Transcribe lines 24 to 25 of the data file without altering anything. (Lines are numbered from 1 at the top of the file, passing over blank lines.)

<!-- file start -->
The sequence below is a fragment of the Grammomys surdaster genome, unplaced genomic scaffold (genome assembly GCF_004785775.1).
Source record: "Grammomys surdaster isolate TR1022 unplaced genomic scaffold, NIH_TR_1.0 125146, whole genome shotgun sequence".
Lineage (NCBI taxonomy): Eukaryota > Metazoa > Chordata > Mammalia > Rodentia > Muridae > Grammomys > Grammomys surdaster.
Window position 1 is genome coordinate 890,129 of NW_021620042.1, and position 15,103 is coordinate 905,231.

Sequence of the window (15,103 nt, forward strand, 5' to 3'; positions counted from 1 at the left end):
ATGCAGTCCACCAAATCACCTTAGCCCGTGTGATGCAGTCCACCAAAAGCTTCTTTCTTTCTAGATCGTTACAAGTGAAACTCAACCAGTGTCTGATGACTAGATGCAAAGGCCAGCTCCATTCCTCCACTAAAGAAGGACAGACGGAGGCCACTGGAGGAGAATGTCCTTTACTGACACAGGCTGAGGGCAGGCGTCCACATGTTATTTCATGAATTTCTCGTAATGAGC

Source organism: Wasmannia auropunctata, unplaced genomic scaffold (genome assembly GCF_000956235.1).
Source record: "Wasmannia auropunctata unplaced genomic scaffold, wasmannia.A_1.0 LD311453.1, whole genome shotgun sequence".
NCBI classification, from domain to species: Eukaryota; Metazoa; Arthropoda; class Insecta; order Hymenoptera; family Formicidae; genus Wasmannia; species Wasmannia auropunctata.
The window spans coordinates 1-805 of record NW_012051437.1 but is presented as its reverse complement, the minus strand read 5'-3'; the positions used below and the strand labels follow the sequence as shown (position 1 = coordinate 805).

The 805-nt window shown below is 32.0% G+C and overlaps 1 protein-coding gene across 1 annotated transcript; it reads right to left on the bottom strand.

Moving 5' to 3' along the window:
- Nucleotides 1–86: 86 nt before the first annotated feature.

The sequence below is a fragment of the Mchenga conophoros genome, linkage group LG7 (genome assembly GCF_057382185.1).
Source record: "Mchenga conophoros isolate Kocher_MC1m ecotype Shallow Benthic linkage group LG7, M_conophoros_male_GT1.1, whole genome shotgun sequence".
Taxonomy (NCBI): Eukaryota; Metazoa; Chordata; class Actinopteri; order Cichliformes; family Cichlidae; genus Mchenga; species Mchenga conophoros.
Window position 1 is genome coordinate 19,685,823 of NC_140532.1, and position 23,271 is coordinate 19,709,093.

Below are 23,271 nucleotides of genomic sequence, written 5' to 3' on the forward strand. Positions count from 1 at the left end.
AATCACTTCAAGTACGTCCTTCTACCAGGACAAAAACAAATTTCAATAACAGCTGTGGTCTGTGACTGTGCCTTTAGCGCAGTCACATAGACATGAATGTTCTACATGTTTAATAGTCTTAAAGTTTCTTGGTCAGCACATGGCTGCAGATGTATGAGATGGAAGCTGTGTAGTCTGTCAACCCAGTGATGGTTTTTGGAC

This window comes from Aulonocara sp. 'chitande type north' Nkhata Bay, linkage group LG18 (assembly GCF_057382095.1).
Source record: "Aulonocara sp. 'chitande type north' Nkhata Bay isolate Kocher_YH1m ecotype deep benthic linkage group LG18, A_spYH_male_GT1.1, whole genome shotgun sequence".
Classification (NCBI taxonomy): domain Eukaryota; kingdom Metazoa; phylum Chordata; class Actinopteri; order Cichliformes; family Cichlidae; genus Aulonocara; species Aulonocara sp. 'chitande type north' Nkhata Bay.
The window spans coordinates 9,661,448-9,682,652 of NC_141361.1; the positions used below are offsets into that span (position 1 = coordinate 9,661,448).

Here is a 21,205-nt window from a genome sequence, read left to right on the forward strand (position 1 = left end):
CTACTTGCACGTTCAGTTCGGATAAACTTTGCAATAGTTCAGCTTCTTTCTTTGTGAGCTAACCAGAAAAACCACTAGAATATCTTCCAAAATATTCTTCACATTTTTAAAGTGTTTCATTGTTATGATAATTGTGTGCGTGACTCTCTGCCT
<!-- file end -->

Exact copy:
Here is a 21,205-nt window from a genome sequence, read left to right on the forward strand (position 1 = left end):
CTACTTGCACGTTCAGTTCGGATAAACTTTGCAATAGTTCAGCTTCTTTCTTTGTGAGCTAACCAGAAAAACCACTAGAATATCTTCCAAAATATTCTTCACATTTTTAAAGTGTTTCATTGTTATGATAATTGTGTGCGTGACTCTCTGCCT